The Globus team showcased Globus Online, our new cloud-based managed file transfer service, at the SC conference in New Orleans last week. Hundreds of people came by our booth to sign up. I don't think it was just the free T-shirts: people seemed really interested. Thus, I outline here the rationale for Globus Online's development, and provide a few notes on its design and implementation.
Growing up in New Zealand, I heard endless repeats of the Goon Show. In one episode, hero Neddy Seagoon is offered five pounds to move a piano from one room to another. It turns out that one room is in France and the other in England, so it is a more difficult task than Neddy anticipated. (He ends up sailing the piano across the Channel.)
Moving data has that flavor: it can sound trivial, but in practice is often tedious and difficult. Datasets may have complex nested structures, containing many files of varying sizes. Source and destination may have different authentication requirements and interfaces. End-to-end performance may require careful optimization. Failures must be recovered from. Perhaps only some files differ between source and destination. And so on.
Many tools exist to manage data movement: RFT, FTS, Phedex, rsync, etc. However, all must be installed and run by the user, which can be challenging for all concerned. Globus Online uses software-as-a-service (SaaS) methods to overcome those problems. It's a cloud-hosted, managed service, meaning that you ask Globus Online to move data; Globus Online does its best to make that happen, and tells you if it fails.
The Globus Online a service can be accessed via different interfaces depending on the user and their application:
- A simple Web UI is designed to serve the needs of ad hoc and less technical users
- A command line interface exposes more advanced capabilities and enables scripting for use in automated workflows
- A REST interface facilitates integration for system builders who don't want to re-engineer file transfer solutions for their end users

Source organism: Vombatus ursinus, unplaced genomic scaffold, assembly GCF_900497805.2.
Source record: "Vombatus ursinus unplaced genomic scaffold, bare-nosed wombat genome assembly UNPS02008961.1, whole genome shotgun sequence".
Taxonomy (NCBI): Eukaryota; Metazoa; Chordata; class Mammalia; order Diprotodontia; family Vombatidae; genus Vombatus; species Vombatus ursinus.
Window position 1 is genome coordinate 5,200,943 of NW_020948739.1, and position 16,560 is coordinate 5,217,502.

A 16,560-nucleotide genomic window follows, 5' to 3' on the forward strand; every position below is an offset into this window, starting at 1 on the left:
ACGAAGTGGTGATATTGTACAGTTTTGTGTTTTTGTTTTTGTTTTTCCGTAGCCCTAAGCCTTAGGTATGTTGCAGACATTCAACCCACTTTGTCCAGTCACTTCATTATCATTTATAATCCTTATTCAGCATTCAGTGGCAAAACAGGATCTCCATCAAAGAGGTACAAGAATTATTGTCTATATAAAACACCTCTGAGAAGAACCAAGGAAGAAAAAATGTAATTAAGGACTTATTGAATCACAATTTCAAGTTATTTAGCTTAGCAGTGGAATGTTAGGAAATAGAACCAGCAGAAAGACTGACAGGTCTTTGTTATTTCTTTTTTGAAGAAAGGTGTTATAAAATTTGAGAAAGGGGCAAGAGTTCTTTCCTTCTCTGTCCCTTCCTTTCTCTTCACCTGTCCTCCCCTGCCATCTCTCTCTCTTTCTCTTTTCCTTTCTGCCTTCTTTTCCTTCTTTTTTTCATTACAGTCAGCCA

All three access methods allow a client to:
- establish and update a user profile, and specify the method(s) you want to use to authenticate to the service;
- authenticate using various common methods, such as Google OpenID or MyProxy providers;
- characterize endpoints to/from which transfers may be performed;
- request transfers;
- monitor the progress of transfers; and
- cancel active transfers
Having authenticated and requested a transfer, a client can disconnect, and return later to find out what happened. Globus Online tells you which transfer(s) succeeded and which, if any, failed. It notifies you if a deadline is not met, or if a transfer requires additional credentials.
Globus Online REST requests are of course simple HTTP GETs and POSTs, with the destination URL indicating the requested operation and the body of the message containing any arguments.
A command line interface (CLI) has long been valuable for client-side scripting, but requires installation of client-side libraries. What we call (somewhat tongue in cheek) CLI-2 supports client-side scripting with no client-side software installation. We achieve this behavior via a restricted shell, into which any user with a Globus Online account can ssh to execute commands. Thus, I can write
ssh [email protected] scp alcf#dtn:/myfile nersc#dtn:/myfile
to copy myfile from source alcf#dtn to destination nersc#dtn. Two useful features are illustrated:
- Endpoints define logical names for physical nodes. For example, alcf#dtn denotes the data transfer nodes associated with the Argonne Leadership Computing Facility. Sites can publish their endpoints, and users can define their own endpoint names.
- The Globus Online scp command echoes the syntax of the popular scp (secure copy), thus facilitating access by scp users. It supports many regular scp options, plus some additional features--and is much faster because it is built on GridFTP.
There's more, including a powerful transfer command. I encourage you to browse the documentation.
The two keys to successful SaaS are reliability and scalability. The service must behave appropriately as usage grows to 1,000 then 1,000,000 and maybe more users. To this end, we run Globus Online on Amazon Web Services. User and transfer profile information are maintained in a database that is replicated, for reliability, across multiple geographical regions. Transfers are serviced by nodes in Amazon's Elastic Compute Cloud (EC2) which automatically scale as service demands increase.
We will support InCommon credentials and other OpenID providers in addition to Google; support other transfer protocols, including HTTP and SRM; and continue to refine automated transfer optimization, by for example optimizing endpoint configurations based on number and size of files.
Kudos to the Globus Online team, which includes Bryce Allen, Joshua Boverhof, John Bresnahan, Ann Chervenak, Lisa Childers, Paul Dave’, Fred Dech, Ian Foster, Dan Gunter, Gopi Kandaswany, Nick Karonis, Raj Kettimuthu, Jack Kordas, Lee Liming, Mike Link, Stu Martin, JP Navarro, Karl Pickett, Mei Hui Su, Steve Tuecke, and Vas Vasiliadis.